unlocking-justice-in-the-lockdown

Context: The pandemic has compelled the government to suspend work, movement, businesses, services, liberty and more. The Constitution itself, however, cannot be suspended and without legal practitioners being classified as essential, fundamental rights cannot be realised.

Current scenario of the judiciary :

  • The higher courts are hearing ‘urgent’ matters, the lower courts are entertaining only ‘remand’ cases. 
    • Consequence: courts have ceded important constitutional and legal space to the executive. Video-based online proceedings have been proposed as an alternative.
    • Issue: everyone does not have equal access to properly functioning equipment as well as fast Internet. 
    • Also, all courts do not have an internet friendly environment.

Need for judicial intervention:

No Legal Protection: Several situations today warrant the intervention of the judiciary. For instance, the enforcement of the constitutional rights of life, health and food requires urgent resolution. 

  • Denial of access to justice: Any constitutional challenge, however, requires unfettered access to lawyers and courts. The non-inclusion of both in the state’s list of permitted activities effectively denies such access.
  • State’s are active in policing: For instance, In Guwahati, on April 7, two activists were arrested in connection with a 2018 case, a day after complaining that officials were siphoning off rice meant for public distribution. Last week, the Delhi police booked two students under the Unlawful Activities (Prevention) Act, in a case related to communal violence in Delhi over the Citizenship (Amendment) Act of 2019.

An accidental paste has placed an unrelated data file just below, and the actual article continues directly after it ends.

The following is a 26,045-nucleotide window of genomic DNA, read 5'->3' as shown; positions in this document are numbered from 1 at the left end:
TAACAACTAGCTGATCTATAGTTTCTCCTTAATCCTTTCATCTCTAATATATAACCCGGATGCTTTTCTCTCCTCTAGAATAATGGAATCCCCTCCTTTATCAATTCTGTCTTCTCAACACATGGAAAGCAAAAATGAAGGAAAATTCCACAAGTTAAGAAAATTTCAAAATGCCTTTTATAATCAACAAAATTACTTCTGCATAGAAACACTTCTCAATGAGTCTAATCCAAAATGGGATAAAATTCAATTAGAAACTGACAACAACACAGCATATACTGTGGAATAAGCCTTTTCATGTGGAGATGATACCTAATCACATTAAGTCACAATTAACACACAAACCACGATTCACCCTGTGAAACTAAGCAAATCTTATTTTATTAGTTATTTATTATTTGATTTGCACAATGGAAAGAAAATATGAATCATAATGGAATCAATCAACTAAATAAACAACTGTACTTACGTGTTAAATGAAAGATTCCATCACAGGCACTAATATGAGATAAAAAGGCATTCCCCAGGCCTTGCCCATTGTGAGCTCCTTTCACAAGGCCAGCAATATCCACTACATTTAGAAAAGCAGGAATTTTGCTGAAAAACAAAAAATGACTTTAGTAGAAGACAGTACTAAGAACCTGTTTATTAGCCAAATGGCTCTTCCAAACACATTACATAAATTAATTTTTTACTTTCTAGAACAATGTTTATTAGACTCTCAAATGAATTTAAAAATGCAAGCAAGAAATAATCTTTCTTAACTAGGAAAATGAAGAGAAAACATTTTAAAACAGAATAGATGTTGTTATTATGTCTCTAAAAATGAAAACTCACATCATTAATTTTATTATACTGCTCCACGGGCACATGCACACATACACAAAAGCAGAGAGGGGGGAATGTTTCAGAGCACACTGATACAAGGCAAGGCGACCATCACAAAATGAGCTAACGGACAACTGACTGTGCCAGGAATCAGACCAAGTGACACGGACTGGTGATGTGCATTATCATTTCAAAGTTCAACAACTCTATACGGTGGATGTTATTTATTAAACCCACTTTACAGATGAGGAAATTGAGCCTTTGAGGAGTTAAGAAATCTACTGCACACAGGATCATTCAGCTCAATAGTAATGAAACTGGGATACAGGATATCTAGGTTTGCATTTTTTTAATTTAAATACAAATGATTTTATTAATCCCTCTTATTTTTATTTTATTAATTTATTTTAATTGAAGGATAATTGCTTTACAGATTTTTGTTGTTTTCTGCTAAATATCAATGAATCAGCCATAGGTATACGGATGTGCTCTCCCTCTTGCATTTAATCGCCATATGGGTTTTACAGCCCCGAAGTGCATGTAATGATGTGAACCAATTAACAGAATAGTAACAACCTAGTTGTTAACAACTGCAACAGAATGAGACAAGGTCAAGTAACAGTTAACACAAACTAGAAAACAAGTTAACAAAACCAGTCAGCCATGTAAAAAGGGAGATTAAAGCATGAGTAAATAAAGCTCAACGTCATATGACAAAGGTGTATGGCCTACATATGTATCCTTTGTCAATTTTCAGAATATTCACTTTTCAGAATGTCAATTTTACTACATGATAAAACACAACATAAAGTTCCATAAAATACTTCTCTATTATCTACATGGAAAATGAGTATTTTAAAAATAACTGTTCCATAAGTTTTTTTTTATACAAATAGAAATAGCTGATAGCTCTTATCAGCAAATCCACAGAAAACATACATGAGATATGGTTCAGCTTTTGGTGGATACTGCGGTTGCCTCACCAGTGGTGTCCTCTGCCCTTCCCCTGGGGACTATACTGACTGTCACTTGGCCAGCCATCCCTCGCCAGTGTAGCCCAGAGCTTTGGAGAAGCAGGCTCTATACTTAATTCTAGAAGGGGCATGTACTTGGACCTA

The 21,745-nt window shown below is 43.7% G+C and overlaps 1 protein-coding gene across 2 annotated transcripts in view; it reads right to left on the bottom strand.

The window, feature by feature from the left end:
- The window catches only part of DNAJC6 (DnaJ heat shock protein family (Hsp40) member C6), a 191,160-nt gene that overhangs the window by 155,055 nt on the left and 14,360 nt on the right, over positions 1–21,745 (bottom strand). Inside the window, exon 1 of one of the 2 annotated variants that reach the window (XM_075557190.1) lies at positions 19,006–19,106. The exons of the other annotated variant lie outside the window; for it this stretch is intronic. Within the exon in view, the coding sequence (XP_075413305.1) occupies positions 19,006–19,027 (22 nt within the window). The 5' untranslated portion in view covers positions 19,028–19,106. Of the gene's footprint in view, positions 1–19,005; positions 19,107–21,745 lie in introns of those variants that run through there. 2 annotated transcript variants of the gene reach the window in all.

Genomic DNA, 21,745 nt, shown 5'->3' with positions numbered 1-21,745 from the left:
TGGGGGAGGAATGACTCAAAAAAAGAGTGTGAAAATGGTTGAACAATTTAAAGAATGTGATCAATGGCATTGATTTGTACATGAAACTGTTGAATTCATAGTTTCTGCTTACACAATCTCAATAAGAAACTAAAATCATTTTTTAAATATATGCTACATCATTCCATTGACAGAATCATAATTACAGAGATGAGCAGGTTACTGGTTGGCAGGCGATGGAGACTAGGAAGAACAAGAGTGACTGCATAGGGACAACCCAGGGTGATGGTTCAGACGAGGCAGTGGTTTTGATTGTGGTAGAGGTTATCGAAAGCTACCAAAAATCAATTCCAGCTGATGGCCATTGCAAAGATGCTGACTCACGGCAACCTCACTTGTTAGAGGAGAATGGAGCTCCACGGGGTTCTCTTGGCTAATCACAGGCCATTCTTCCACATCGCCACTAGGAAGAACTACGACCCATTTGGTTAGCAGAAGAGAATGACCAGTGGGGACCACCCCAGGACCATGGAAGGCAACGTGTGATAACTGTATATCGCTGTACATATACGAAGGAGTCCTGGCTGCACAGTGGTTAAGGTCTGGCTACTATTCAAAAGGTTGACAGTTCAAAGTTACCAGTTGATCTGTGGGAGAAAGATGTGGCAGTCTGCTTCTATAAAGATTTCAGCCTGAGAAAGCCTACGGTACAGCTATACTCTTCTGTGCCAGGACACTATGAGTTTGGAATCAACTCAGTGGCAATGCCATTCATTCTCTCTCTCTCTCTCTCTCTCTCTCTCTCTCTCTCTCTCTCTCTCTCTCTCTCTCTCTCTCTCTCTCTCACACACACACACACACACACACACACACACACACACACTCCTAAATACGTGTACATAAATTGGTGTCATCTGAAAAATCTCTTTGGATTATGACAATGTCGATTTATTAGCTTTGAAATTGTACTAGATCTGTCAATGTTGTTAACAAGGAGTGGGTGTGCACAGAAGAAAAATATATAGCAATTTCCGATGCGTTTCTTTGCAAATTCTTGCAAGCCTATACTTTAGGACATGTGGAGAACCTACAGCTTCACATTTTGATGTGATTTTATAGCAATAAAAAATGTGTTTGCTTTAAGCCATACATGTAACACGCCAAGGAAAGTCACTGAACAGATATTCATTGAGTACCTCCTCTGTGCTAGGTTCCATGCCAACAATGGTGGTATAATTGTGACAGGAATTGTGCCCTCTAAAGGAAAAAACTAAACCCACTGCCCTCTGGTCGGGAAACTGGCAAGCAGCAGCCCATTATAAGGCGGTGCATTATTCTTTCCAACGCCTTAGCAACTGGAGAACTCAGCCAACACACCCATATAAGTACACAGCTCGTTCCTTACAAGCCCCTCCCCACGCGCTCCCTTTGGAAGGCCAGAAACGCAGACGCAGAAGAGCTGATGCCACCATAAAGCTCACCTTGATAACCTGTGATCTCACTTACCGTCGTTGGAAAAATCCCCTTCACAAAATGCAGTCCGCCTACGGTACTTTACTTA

• Reports of summary punishments by the police without any sanction of the law are pouring in from across the country. Videos of police forcing persons to perform push-ups and squats; vandalising vegetable carts; and harassing migrant labourers and the homeless are evidence of arbitrariness. 
  • Increasing domestic violence with no immediate remedies: The National Commission for Women has reported an increase in incidents of domestic violence. Despite abusers and victims being locked down for over 40 days, the institutional response has been to take away the civil remedy of obtaining ‘protection orders’ against the abuser under the Protection of Women from Domestic Violence Act, 2005.
  • Constitutional rights are violated: 
    • Article 22 of the Constitution guarantees every individual the right to consult and to be defended by a legal practitioner of their choice upon being arrested or detained in custody by the state. 
    • Arrests by the police are rampant, however, the legal protection has almost vanished on account of non-functioning lawyers and courts.

Way ahead:

  • A comprehensive response should be outlined: the minimum judicial infrastructural requirements; the nature, type and manner of priority cases; enforcement of physical distancing guidelines; and list of key personnel permitted to ply to and from courts, prisons, police stations, residences, etc. should be maintained.
  • These lacunae must be remedied. Justice must not become a casualty to the pandemic.


Source: https://www.thehindu.com/opinion/op-ed/unlocking-justice-in-the-lockdown/article31456524.ece

Image Source: the hindu